Saturday, February 11, 2012

Enforcing the law could have saved their lives

Along the banks of the American River, adjacent to the Highway 160  bridge in Sacramento, reside a few dozen homeless men and drifters.  Nylon tents sprawl across the grass. In one of them lived Kevin Moore  and Ray Sletto, whose bodies were found on the afternoon of Jan. 17.
The two men were the closest of friends for more than 10 years,  taking care of each other and Baby Girl, the pit bull mix they adopted.  Kevin Moore, 38, was a jeweler with a goatee and an easy smile and Ray  Sletto, 44, sleepy-eyed and mustachioed, was a chef with a bad back.  They had been homeless for many years after losing their jobs. Though  the weather was mild, they enclosed their tent within another tent for  extra warmth and lit a small camp stove. As the fumes quietly filled the  air while they slept, they died of carbon monoxide poisoning sometime  during the night of Jan. 16.
Just slightly more than a mile away from where Moore and Sletto's  tent stood is the state capitol building in Sacramento. Four days before  they died, lawmakers from around the state met to discuss  the crisis of homelessness in their communities. Over one-fifth of  homeless Americans live in the streets, park and shelters of California,  which has been hit hard by the lingering effects of the recent  recession, from high unemployment to rising foreclosure rates.  California's tally in 2011 was estimated at 135,928, according to the  National Alliance to End Homelessness.
Across the country, women and children are the fastest-growing  segment of the homeless population, the alliance says. And shelters  across the state have only enough beds for a small fraction of the  dispossessed: The St. John's Shelter for Women and Children in  Sacramento turns away hundreds of people each night for this reason and  leaves them to fend for themselves.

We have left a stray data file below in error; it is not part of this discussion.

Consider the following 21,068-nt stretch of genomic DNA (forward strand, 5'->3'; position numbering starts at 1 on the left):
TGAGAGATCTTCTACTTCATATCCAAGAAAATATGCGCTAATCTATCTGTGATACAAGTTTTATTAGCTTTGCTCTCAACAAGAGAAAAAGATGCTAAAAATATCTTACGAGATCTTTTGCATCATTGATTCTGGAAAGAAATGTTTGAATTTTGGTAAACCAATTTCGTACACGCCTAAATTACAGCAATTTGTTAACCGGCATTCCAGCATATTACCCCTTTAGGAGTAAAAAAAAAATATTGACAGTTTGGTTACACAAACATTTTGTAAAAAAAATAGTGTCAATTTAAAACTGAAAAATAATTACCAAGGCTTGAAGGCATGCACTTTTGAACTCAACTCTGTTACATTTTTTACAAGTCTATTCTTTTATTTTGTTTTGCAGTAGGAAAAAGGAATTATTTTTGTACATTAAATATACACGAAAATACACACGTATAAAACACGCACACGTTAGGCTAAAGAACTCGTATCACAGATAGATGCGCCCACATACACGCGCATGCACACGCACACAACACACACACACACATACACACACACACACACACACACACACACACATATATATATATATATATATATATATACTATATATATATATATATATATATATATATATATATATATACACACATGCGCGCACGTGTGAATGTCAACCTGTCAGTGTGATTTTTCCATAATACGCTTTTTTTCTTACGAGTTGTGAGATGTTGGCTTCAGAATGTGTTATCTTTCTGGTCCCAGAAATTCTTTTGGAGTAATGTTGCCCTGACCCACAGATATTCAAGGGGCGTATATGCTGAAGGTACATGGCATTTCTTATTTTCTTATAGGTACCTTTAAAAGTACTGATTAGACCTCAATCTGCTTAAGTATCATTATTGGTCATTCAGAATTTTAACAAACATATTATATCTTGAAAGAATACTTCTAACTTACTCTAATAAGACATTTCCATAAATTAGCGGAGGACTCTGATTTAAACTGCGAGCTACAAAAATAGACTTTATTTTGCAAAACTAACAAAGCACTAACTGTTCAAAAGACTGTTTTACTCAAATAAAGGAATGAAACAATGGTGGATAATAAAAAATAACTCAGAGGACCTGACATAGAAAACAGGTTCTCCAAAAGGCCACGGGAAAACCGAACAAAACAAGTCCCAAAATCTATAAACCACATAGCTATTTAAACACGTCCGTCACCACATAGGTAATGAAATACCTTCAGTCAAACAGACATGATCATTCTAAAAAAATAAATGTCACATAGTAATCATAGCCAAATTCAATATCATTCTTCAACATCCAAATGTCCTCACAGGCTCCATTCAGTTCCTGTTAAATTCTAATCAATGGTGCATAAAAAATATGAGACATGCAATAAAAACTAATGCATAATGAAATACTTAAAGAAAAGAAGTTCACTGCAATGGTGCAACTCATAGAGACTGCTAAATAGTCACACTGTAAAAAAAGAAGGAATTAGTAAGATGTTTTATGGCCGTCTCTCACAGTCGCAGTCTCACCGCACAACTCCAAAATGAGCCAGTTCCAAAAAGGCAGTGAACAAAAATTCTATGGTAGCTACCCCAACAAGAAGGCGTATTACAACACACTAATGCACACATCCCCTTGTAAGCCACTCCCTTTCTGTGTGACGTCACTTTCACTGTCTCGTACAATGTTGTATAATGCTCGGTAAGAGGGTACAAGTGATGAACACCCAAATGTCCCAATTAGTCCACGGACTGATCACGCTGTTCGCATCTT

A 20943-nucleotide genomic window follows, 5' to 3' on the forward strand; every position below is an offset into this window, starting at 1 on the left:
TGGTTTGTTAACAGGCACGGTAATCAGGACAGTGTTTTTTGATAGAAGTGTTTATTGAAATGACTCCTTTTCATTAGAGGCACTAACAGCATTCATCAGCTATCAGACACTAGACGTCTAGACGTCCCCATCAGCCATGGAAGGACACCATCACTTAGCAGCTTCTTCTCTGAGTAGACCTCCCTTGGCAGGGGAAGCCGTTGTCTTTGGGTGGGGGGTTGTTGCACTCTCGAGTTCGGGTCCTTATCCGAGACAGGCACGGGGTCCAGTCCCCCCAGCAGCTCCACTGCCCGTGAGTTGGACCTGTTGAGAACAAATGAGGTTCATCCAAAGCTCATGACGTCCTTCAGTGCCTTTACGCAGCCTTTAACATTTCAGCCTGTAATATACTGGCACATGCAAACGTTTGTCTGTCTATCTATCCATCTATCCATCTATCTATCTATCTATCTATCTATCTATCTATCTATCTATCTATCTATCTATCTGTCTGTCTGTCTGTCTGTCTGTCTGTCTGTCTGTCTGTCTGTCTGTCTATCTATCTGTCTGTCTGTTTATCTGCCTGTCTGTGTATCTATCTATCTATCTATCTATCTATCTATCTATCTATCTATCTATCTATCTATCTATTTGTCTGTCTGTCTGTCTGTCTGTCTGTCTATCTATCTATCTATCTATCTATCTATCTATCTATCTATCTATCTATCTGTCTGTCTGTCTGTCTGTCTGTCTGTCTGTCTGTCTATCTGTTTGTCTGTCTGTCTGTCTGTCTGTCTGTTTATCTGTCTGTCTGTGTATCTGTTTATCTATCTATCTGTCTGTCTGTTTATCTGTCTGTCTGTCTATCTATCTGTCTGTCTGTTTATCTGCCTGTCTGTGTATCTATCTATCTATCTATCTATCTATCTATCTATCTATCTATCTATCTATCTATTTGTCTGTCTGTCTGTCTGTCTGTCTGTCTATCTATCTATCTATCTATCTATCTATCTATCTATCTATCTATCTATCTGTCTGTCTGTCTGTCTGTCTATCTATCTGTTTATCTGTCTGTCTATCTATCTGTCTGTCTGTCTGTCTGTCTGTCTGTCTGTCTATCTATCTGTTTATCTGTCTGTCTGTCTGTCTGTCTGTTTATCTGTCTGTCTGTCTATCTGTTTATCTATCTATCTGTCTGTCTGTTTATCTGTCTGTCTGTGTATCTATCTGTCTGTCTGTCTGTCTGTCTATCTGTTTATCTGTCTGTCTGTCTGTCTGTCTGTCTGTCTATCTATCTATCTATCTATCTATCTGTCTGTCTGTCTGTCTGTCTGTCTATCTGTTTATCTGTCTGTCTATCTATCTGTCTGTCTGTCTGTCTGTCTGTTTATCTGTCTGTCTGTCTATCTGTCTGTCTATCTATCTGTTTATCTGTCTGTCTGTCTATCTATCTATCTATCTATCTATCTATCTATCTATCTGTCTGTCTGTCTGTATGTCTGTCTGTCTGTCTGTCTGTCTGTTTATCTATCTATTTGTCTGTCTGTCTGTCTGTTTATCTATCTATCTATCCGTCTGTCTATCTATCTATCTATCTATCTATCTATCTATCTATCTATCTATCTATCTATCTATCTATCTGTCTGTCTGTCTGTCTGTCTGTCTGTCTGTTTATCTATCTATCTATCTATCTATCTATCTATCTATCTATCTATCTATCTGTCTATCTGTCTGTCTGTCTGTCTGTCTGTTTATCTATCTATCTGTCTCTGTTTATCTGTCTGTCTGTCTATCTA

But one of the state's most powerful tools to assist this vulnerable  population is hardly being used. Buried within California's legal codes  is a 25-year-old statute  that allows counties and municipalities to declare a state of emergency  when a "significant number" of homeless people exist in a community,  allowing them to convert public facilities into shelters and even to  change zoning codes to site shelters in most neighborhoods.
Yet since the law was passed in 1987 -- and as the homeless  population increased -- few communities have invoked the statute, and  when they do, it is almost always just to set up temporary winter  shelters. As a result of a lack of political will, neighborhood  resistance and budget constraints, this law has rarely been tapped to  ease the suffering of the dispossessed.
"It is almost unparalleled in its potential," National Coalition for  the Homeless executive director Neil Donovan said about the statute.  "But it's a challenge [for California] because of the financial crisis  that they're in. Other communities use similar statutes far more  effectively. I'm thinking of Boston, which opens up its armories when  overcrowding happens."
The reluctance to take action frustrates advocates for homeless  people. "It's a very powerful statute in the sense that once a shelter  crisis has been declared -- it could be done on a statewide level by the  governor or on a county level -- there are just about no restrictions  to housing the homeless anywhere," said civil liberties lawyer Mark  Merin. "But there are very few instances where it has been invoked. Any  mayor or board of supervisors which has not declared a shelter crisis  should be asked, Why not?"
Read more at Huffington Post. Print Friendly and PDF

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